6. I can't but fully agree with Originality here. Keep in mind though, that "HDD" is short for "hard drive". SSD (Solid State Disk) is a type of hard drive, which is noticeably faster than SATA (Serial...erm...something). SSD's have become cheaper and larger in size in the past few years, but it's only a question if they'll ever replace SATA. The reason is that the latter isn't bad for the majority of cases, and AFAIK still more reliable in the long run**.
    What you can do is buy an SSD to hold windows, office suit and most daily programs...and a SATA drive for movies, music, pictures and low-tier games.

    7. sorry, but this is outside my expertise. I admit I used logical increments and asked around if the used PSU was good enough (it was). As such, I don't think I can give proper advise here. :(


    A question of my own: will you use the stock cooler for the CPU? While it's obviously built for its purpose, it's not much of a cost for an upgrade for a larger and usually more quiet fan.


    All in all: good luck. :)




    *Hertz is basically a measurement of "one per second". In this case: calculations a computer handles. G, or Giga, stands for 10^9...so it's a milliard or a billion (not sure if this is an American vs English-English thing).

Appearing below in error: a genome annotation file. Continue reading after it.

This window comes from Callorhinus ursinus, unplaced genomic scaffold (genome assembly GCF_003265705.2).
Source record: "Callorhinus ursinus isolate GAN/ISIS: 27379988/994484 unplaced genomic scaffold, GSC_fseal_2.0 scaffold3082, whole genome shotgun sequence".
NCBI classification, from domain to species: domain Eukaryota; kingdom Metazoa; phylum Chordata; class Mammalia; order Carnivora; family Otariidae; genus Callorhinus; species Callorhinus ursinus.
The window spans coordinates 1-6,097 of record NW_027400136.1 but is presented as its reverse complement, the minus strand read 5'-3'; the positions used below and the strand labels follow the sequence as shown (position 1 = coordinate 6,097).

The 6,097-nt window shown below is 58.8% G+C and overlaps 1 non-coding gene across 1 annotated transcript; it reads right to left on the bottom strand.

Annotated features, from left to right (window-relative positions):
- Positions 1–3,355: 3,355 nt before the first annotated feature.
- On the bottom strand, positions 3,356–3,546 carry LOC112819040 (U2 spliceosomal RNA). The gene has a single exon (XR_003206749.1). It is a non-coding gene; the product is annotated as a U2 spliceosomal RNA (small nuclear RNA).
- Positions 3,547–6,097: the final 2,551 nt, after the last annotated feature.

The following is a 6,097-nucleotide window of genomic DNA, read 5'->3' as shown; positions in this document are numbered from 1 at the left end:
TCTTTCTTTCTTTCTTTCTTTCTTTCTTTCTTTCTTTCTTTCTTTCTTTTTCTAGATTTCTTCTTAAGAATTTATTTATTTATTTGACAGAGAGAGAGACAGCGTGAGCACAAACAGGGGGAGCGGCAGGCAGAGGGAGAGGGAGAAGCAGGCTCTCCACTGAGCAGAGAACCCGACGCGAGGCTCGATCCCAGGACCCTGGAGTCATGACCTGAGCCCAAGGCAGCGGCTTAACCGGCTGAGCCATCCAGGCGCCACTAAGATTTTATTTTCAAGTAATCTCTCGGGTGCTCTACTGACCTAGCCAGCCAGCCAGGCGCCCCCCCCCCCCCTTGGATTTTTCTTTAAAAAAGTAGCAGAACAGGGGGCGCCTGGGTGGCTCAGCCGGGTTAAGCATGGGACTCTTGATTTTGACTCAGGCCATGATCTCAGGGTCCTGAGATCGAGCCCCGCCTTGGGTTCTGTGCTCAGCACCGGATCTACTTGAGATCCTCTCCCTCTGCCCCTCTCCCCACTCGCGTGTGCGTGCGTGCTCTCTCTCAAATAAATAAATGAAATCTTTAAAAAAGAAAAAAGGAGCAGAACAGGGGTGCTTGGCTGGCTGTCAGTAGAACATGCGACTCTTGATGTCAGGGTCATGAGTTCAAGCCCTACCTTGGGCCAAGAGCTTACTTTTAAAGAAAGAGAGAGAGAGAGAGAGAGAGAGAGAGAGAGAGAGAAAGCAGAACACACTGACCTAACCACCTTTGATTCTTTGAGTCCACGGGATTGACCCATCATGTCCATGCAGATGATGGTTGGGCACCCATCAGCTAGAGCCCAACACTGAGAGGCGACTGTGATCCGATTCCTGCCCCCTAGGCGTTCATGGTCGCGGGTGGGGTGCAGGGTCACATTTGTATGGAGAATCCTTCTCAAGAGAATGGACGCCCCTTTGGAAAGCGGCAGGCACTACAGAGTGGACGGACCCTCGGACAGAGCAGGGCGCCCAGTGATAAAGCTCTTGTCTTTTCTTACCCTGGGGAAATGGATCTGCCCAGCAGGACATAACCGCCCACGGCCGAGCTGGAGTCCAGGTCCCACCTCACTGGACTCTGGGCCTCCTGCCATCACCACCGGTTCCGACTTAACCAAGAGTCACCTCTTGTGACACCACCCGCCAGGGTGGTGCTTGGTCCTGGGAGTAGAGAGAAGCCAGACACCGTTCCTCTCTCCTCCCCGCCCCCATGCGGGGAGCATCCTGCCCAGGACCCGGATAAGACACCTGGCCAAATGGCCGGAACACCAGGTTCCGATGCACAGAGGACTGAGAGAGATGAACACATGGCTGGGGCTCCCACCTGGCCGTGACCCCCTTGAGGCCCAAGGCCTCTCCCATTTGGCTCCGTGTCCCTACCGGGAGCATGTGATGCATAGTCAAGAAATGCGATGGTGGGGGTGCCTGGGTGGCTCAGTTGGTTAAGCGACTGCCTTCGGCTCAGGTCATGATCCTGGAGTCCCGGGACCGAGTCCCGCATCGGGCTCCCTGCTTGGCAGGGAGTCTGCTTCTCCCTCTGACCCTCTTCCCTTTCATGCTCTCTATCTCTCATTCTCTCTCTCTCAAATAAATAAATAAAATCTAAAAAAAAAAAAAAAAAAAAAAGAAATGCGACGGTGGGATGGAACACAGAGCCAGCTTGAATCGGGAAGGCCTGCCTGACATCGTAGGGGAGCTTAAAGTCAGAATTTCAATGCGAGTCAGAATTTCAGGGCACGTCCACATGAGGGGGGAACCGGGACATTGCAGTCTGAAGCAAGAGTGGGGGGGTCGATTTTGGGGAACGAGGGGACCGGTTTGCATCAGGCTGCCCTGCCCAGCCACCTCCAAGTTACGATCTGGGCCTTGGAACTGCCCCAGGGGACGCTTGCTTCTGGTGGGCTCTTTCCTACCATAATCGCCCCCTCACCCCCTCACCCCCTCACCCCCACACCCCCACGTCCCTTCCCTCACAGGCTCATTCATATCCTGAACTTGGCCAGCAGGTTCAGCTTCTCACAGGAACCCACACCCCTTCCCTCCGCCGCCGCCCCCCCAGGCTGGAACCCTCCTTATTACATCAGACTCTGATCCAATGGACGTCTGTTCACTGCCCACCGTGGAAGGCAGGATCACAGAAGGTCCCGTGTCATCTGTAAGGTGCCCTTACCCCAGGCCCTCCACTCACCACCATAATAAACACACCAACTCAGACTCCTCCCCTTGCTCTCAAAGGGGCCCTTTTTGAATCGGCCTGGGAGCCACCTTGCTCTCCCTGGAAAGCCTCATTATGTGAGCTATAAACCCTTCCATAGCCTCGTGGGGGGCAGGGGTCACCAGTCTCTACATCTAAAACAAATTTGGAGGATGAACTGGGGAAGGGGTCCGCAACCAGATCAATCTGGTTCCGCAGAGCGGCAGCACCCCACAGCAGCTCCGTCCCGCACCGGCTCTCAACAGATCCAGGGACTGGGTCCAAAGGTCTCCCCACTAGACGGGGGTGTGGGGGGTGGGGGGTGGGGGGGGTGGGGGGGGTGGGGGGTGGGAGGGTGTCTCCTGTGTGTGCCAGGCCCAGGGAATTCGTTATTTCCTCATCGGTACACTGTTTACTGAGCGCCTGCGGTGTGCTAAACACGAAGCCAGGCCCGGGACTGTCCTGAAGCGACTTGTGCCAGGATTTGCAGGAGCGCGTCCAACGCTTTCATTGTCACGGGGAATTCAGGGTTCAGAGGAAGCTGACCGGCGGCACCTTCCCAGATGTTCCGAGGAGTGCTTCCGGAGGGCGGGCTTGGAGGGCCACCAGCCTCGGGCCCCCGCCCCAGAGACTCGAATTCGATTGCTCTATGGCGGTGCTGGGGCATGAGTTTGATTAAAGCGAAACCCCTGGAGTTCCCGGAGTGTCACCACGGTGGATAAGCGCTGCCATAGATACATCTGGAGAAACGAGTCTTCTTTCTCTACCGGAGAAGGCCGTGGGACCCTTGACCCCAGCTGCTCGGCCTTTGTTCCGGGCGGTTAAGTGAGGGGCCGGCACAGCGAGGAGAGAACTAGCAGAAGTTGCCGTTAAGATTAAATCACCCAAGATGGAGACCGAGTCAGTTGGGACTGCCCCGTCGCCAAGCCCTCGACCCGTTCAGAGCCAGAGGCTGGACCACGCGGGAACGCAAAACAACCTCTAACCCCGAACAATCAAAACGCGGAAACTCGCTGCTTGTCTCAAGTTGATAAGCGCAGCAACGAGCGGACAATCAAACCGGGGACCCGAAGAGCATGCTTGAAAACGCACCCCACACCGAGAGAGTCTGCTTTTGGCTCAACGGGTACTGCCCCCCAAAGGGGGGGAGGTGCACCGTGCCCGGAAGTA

**no, they won't just die on you. But I've had it that I had a warning that my SSD was reaching the recommended amount of reads/writes, and that I should consider replacing them.
     
  6. TotalInsanity4

    TotalInsanity4 GBAtemp Supreme Overlord

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    Here, I think this is what you're looking for: http://www.corsair.com/en-us/psu-finder

    Edit: The results it gives you will be minimum recommended, and you don't necessarily need to buy the model Corsair offers you, just use the wattage as a guideline
     
    Last edited by TotalInsanity4, Oct 18, 2015
  7. Originality

    Originality Chibi-neko

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    One small note, to use multiple graphics cards in tandem (SLI or Crossfire X), on a motherboard that supports it, you need to bridge them using a small bridge cable that connects to the top of each graphics card.

    Picture example:
    Warning: Spoilers inside!

    As for the other question on minimum power requirements for graphics cards, there is only one way to find out. Pick a graphics card model (e.g. GTX 980 Ti), go on the manufacturers website (nVidia) and look at the specs. At the bottom you will find the peak power draw, and recommended PSU. The peak power draw is your minimum (without calculating the system usage), and the recommended is the recommended for a full system with one graphics card to run without problems.

    Edit for the lazy, in the example above, 250W is the peak power draw of the 980 Ti, and 600W is recommended. I imagine overclocked third party models (e.g. EVGA superclocked models) will have a higher power draw, but that's missing the whole point of the answer.